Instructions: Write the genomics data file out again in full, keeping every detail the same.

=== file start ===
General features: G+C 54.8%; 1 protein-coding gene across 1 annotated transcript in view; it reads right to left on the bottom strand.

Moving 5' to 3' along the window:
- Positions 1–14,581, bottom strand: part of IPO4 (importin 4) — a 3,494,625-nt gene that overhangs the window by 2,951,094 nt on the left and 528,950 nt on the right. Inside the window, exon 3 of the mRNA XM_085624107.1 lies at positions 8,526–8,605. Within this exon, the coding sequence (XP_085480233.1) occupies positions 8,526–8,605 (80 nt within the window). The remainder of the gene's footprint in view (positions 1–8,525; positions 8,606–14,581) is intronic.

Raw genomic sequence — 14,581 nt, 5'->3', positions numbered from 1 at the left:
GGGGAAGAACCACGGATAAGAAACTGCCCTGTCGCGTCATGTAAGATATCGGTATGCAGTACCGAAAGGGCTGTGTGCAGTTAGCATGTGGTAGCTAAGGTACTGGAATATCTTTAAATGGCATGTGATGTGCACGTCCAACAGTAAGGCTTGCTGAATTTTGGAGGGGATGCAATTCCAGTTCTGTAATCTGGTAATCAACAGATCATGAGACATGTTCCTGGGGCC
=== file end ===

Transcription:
General features: G+C 54.8%; 1 protein-coding gene across 1 annotated transcript in view; it reads right to left on the bottom strand.

Moving 5' to 3' along the window:
- Positions 1–14,581, bottom strand: part of IPO4 (importin 4) — a 3,494,625-nt gene that overhangs the window by 2,951,094 nt on the left and 528,950 nt on the right. Inside the window, exon 3 of the mRNA XM_085624107.1 lies at positions 8,526–8,605. Within this exon, the coding sequence (XP_085480233.1) occupies positions 8,526–8,605 (80 nt within the window). The remainder of the gene's footprint in view (positions 1–8,525; positions 8,606–14,581) is intronic.

Raw genomic sequence — 14,581 nt, 5'->3', positions numbered from 1 at the left:
GGGGAAGAACCACGGATAAGAAACTGCCCTGTCGCGTCATGTAAGATATCGGTATGCAGTACCGAAAGGGCTGTGTGCAGTTAGCATGTGGTAGCTAAGGTACTGGAATATCTTTAAATGGCATGTGATGTGCACGTCCAACAGTAAGGCTTGCTGAATTTTGGAGGGGATGCAATTCCAGTTCTGTAATCTGGTAATCAACAGATCATGAGACATGTTCCTGGGGCC